send “GET /common/healthmonitortarget.html”

“You are being served HTML”

Note: With reference to the testbuilder file behavior, if, for example, Connect receives a SQL Exception (DB Down, etc.) it does not change testbuilder’s output string, it tries to reconnect a few times, then, if it fails to reconnect, it fails over, and then ultimately restarts the Connect server. If you have the JDBC restart string (described above) in place in the custom.ini, then, in theory, this is desirable behavior. If Adobe Connect was more aggressive in the changing of the testbuilder output string, then it could trigger superfluous fail-over at the application VIP by marking down a server that may only experience a brief reconnection to the Connect DB. If Connect fails and restarts due to a more severe DB connection problem and is still unable to connect once the server restarts, testbuilder will show the following output:


If you set up the healthmonitor as described above, then what testbuilder may miss, the html health monitor will pick up and vice versa. The key thing is to test the health-monitors vigorously and inspect the Adobe Connect debug logs for any errors they may generate. Since each HLB acts differently and often SSL profiles and other variables will affect behavior, it is prudent to test the health monitors under all server fail-over conditions.

Adobe Connect server resource monitoring

You may use the Java Monitoring Console to view resource utilization on an Adobe Connect server/cluster. On each Adobe Connect server, edit \appserv\conf\ConnectProSvc.conf and uncomment the Remote JMX Connections section; by default it listens on port 4111:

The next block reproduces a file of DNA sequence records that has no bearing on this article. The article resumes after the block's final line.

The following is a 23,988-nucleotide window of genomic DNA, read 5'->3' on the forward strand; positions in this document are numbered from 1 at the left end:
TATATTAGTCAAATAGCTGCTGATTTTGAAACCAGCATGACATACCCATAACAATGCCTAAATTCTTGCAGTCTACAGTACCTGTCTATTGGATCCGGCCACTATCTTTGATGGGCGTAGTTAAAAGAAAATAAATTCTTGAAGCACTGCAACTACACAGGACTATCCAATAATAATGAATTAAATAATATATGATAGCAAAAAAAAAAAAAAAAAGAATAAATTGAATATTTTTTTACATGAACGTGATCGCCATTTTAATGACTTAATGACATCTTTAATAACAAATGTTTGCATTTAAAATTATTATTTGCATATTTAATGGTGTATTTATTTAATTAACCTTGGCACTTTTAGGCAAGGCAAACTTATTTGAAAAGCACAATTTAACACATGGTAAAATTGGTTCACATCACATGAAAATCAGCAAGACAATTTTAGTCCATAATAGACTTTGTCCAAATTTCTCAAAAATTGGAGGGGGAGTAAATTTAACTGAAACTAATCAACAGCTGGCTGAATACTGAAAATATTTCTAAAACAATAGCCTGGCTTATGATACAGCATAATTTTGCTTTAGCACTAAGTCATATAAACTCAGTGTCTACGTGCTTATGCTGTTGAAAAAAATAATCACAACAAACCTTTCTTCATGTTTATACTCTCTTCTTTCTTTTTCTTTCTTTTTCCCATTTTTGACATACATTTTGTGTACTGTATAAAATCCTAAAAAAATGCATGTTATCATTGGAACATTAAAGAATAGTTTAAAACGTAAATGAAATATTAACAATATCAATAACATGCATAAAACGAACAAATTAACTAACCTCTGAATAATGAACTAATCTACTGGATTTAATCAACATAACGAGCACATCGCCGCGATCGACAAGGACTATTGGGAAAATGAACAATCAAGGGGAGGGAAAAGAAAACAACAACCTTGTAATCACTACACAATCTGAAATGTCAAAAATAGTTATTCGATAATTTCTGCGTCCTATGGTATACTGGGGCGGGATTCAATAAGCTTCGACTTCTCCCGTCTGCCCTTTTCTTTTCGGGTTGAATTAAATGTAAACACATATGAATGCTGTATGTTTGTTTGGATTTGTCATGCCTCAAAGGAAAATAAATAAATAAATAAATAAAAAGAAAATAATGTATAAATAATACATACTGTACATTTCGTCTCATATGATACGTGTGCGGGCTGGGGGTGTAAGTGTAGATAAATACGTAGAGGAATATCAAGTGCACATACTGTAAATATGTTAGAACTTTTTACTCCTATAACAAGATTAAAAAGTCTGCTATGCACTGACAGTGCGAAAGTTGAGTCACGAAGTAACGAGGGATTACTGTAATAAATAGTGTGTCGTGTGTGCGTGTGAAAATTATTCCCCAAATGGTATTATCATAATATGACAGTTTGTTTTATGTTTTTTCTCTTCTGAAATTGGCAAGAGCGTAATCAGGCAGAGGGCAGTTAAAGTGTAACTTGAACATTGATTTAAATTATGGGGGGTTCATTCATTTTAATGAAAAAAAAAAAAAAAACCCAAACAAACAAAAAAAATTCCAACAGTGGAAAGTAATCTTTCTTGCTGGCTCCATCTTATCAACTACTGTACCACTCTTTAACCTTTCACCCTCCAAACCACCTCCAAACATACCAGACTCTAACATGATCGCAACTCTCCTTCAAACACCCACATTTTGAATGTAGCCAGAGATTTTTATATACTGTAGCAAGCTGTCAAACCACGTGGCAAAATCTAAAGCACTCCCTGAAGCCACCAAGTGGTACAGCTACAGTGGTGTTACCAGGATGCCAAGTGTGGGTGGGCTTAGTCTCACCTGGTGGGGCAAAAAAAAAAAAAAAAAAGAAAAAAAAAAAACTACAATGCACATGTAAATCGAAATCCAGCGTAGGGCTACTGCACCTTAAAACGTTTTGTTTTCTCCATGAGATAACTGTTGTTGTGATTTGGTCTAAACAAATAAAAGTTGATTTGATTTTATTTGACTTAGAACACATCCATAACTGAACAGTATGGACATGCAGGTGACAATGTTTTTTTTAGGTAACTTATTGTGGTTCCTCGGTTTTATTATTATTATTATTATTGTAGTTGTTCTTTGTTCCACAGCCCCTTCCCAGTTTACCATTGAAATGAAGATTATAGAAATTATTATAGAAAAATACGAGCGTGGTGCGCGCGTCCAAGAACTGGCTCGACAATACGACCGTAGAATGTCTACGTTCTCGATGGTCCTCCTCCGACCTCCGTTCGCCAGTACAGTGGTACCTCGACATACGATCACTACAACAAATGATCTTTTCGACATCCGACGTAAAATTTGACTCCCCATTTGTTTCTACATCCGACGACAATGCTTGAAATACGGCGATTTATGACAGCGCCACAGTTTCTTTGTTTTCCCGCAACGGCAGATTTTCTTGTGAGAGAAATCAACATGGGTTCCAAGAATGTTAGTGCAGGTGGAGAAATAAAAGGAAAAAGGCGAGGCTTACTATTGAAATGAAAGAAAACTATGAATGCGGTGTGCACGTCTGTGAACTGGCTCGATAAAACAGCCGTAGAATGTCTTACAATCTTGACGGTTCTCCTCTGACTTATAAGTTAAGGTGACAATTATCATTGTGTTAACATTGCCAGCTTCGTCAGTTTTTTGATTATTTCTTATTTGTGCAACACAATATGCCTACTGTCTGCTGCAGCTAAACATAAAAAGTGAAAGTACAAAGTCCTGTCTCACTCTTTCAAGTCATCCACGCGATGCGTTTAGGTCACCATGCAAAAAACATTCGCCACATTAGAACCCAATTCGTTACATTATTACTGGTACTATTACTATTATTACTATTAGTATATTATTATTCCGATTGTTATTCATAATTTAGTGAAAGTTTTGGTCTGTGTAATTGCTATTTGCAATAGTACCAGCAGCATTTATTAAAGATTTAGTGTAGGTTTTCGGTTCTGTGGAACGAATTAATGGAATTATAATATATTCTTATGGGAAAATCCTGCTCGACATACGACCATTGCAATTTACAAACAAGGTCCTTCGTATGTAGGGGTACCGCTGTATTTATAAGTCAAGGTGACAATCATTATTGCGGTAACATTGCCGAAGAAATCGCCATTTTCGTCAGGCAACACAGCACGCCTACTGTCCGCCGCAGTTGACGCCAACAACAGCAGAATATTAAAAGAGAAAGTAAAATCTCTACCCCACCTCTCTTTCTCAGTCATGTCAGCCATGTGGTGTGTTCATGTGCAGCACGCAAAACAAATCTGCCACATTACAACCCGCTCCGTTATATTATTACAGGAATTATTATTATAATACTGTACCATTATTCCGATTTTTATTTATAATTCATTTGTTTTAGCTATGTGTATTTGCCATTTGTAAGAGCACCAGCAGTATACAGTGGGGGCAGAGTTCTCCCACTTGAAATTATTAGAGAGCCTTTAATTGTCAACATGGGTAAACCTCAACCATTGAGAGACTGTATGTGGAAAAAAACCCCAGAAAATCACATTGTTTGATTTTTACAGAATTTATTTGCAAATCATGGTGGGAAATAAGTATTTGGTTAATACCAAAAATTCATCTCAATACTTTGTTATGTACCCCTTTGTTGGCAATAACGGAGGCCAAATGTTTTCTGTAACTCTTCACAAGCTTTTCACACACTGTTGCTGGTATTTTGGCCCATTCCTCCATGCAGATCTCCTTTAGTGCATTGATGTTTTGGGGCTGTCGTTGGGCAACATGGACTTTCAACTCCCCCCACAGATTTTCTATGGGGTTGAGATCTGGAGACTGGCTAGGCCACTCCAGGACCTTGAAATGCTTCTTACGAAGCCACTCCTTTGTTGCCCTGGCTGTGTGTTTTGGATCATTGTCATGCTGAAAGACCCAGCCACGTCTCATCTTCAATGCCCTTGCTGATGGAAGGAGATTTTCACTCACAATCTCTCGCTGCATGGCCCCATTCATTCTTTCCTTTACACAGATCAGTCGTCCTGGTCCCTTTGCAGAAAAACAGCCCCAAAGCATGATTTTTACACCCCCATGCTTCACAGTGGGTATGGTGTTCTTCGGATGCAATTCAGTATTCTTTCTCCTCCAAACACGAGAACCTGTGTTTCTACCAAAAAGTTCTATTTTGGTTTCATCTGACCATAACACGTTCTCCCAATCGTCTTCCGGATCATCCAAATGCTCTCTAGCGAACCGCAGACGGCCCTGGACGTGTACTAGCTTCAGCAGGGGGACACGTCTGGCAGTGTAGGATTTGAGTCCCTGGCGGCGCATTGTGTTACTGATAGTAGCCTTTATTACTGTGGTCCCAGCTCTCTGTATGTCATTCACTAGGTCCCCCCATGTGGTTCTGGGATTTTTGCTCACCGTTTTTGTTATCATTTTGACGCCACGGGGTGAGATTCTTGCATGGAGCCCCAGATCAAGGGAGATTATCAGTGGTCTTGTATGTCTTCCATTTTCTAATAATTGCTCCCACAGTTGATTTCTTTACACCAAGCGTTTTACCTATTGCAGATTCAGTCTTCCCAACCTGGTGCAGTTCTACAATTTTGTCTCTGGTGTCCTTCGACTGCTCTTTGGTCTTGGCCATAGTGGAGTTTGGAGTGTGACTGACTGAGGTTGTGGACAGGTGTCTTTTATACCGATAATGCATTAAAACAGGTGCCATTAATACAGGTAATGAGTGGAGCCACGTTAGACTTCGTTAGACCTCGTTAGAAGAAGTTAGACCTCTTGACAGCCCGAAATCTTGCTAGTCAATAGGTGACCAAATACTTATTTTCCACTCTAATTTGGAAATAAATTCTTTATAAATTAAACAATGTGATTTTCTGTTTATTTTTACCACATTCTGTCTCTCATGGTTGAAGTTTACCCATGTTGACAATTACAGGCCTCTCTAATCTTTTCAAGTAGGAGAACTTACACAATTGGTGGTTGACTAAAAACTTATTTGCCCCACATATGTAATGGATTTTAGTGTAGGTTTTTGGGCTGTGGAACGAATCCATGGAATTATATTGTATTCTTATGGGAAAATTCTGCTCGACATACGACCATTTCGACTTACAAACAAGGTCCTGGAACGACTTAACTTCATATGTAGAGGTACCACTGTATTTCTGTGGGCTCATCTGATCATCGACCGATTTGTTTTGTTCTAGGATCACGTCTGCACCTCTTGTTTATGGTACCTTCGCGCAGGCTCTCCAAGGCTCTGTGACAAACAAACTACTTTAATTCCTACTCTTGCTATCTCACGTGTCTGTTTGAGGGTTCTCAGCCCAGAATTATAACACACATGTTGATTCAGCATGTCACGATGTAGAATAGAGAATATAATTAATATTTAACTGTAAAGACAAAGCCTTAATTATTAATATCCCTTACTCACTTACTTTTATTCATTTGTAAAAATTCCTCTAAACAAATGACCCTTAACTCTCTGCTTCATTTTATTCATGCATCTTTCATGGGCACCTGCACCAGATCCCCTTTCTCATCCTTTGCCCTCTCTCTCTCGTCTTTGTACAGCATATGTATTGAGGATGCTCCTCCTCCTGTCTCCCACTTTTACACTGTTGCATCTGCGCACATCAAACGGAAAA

# Remote JMX connections (uncomment to enable remote JMX access; unauthenticated as-is)

Edit the custom.ini file in the Breeze or Connect root directory by adding the following line:


Save the custom.ini and cycle the services.

You may monitor the Adobe Connect servers from any client that can gain access to the servers directly by their IP addresses; simply run the jconsole \Program Files\Java\jdk##/lib/jconsole and point to the Adobe Connect servers on port 4111.

Clustering Adobe Connect servers across data-centers

There is not a federated option to allow an Adobe Connect origin server cluster to be spread about geographically. Very little latency is tolerable between Adobe Connect servers. With that said, there is the possibility of splitting an origin cluster across two data-centers for additional redundancy if the latency between the two data-centers is consistently 3 milliseconds or less. Intra-cluster communication on ports 8507 and 8506 must be unhampered for a cluster to work properly.